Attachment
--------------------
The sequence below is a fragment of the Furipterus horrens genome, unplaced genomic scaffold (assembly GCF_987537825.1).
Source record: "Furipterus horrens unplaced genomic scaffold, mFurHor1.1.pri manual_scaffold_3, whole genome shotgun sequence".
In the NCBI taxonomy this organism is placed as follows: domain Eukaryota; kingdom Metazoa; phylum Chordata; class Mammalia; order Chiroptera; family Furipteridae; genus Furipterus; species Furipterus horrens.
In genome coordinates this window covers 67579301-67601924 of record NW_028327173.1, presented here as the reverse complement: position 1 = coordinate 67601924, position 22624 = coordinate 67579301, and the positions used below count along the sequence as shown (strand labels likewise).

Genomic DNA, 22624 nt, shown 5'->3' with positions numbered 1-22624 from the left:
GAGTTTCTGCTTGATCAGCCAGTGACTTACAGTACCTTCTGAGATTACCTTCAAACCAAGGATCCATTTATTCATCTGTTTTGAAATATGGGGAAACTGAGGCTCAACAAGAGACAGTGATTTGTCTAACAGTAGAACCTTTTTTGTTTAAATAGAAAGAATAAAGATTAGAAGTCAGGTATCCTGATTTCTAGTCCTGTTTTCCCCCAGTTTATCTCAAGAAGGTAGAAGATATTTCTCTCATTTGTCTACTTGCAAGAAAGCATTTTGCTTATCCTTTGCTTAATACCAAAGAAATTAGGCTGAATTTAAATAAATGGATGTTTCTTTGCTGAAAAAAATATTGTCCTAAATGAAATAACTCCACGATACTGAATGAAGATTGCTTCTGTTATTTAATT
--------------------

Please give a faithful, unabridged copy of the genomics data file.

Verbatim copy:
The sequence below is a fragment of the Furipterus horrens genome, unplaced genomic scaffold (assembly GCF_987537825.1).
Source record: "Furipterus horrens unplaced genomic scaffold, mFurHor1.1.pri manual_scaffold_3, whole genome shotgun sequence".
In the NCBI taxonomy this organism is placed as follows: domain Eukaryota; kingdom Metazoa; phylum Chordata; class Mammalia; order Chiroptera; family Furipteridae; genus Furipterus; species Furipterus horrens.
In genome coordinates this window covers 67579301-67601924 of record NW_028327173.1, presented here as the reverse complement: position 1 = coordinate 67601924, position 22624 = coordinate 67579301, and the positions used below count along the sequence as shown (strand labels likewise).

Genomic DNA, 22624 nt, shown 5'->3' with positions numbered 1-22624 from the left:
GAGTTTCTGCTTGATCAGCCAGTGACTTACAGTACCTTCTGAGATTACCTTCAAACCAAGGATCCATTTATTCATCTGTTTTGAAATATGGGGAAACTGAGGCTCAACAAGAGACAGTGATTTGTCTAACAGTAGAACCTTTTTTGTTTAAATAGAAAGAATAAAGATTAGAAGTCAGGTATCCTGATTTCTAGTCCTGTTTTCCCCCAGTTTATCTCAAGAAGGTAGAAGATATTTCTCTCATTTGTCTACTTGCAAGAAAGCATTTTGCTTATCCTTTGCTTAATACCAAAGAAATTAGGCTGAATTTAAATAAATGGATGTTTCTTTGCTGAAAAAAATATTGTCCTAAATGAAATAACTCCACGATACTGAATGAAGATTGCTTCTGTTATTTAATT